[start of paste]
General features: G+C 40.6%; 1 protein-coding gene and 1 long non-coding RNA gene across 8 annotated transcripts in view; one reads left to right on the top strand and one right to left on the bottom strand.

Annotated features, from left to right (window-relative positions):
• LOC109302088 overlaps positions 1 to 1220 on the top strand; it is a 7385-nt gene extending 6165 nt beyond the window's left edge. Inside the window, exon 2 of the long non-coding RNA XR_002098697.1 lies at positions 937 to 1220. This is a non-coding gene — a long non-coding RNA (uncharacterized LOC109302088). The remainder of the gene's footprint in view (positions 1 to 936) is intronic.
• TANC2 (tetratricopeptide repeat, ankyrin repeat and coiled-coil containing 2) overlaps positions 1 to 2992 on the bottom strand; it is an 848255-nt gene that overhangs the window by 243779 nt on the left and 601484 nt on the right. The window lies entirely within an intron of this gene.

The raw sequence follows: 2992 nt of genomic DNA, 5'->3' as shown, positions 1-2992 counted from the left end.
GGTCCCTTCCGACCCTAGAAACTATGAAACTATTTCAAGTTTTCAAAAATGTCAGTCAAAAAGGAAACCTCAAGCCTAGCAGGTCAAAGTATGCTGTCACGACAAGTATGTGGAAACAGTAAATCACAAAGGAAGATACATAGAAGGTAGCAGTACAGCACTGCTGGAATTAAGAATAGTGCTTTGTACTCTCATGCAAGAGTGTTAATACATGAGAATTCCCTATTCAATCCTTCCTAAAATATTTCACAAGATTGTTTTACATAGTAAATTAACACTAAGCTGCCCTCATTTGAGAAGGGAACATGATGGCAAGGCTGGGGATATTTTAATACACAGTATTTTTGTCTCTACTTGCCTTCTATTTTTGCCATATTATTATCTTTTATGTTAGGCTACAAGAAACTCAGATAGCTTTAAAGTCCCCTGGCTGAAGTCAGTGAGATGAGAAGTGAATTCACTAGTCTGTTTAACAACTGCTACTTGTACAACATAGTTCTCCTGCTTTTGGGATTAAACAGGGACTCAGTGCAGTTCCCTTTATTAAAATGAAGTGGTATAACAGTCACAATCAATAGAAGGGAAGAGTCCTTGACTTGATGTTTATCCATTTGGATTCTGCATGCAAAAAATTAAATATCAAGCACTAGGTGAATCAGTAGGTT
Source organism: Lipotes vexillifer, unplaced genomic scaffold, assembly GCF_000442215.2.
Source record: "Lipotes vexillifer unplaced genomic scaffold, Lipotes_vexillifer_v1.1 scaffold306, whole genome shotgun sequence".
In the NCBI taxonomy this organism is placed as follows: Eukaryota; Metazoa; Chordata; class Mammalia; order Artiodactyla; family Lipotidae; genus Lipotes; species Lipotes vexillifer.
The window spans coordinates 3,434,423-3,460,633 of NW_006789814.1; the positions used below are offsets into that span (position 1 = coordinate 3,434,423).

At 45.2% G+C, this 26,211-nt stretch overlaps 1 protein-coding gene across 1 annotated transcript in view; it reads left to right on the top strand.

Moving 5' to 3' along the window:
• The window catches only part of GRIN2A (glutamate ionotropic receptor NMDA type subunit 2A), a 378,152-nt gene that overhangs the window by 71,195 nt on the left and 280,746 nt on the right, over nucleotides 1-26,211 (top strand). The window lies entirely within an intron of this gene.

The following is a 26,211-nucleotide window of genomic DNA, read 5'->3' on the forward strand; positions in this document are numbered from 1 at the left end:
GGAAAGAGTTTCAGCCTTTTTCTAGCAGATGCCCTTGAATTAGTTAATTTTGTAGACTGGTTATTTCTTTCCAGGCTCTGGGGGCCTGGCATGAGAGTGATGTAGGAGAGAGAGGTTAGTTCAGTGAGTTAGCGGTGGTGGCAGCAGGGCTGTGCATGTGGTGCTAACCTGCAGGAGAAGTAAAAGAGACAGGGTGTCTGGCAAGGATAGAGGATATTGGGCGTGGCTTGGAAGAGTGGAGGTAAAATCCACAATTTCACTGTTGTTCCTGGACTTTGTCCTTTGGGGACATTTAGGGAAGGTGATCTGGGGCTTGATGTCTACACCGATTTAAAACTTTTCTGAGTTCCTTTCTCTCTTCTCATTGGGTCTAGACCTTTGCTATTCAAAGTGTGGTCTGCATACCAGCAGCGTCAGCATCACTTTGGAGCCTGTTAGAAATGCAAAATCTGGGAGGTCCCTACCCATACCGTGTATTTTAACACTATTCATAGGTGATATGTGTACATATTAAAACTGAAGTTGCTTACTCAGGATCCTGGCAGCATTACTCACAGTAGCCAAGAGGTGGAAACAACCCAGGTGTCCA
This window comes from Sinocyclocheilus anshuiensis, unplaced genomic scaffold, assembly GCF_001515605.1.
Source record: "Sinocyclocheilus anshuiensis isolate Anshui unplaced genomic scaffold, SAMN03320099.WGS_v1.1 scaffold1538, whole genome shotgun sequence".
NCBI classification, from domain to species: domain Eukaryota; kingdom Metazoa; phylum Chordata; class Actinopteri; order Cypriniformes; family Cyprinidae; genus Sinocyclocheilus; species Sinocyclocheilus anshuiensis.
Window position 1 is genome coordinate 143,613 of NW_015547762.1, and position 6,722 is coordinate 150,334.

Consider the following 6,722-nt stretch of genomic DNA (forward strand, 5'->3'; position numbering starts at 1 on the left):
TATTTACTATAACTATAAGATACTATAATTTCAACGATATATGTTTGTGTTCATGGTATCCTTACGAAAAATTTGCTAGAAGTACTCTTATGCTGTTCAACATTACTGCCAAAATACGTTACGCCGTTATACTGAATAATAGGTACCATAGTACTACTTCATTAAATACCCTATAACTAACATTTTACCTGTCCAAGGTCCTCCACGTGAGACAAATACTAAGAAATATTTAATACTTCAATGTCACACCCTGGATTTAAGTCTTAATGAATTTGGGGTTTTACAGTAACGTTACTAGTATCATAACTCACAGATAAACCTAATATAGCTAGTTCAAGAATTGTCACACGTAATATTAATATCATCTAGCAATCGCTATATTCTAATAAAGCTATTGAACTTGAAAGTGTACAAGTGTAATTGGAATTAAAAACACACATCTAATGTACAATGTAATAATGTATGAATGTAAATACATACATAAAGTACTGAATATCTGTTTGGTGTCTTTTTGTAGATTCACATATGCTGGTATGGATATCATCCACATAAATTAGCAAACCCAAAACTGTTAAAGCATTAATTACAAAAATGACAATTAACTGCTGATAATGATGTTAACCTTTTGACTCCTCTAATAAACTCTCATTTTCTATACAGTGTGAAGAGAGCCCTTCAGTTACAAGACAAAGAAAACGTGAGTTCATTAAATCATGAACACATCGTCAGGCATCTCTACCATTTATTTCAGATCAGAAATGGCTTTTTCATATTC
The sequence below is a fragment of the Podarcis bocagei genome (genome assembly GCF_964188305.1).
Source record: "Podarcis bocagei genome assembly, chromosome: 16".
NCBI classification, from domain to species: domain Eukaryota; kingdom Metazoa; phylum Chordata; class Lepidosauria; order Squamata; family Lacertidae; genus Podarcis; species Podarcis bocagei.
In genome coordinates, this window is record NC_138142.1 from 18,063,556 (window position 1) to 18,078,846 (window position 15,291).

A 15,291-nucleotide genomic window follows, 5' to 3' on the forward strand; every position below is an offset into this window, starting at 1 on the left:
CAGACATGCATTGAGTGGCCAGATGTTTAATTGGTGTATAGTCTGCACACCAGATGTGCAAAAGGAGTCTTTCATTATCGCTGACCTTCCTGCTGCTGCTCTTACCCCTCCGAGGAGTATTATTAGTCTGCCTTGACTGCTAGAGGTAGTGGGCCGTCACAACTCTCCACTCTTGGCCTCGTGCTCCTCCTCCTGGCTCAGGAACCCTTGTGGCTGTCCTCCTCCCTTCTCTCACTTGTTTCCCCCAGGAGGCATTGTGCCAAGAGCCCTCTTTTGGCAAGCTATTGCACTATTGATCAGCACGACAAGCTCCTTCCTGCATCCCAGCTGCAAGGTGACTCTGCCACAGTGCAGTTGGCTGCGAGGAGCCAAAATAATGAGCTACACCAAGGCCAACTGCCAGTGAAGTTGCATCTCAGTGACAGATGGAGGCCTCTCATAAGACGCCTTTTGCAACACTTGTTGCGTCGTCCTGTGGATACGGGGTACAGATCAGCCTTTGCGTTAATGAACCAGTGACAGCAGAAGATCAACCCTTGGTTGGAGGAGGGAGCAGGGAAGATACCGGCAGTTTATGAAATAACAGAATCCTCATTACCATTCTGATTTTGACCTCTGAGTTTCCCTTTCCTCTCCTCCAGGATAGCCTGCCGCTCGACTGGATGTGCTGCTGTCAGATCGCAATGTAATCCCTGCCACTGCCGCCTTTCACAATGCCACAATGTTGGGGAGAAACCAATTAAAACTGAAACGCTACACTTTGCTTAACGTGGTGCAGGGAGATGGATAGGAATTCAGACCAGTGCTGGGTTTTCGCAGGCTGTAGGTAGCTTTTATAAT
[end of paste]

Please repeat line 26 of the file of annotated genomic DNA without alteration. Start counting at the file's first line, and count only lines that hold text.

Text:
A 15,291-nucleotide genomic window follows, 5' to 3' on the forward strand; every position below is an offset into this window, starting at 1 on the left: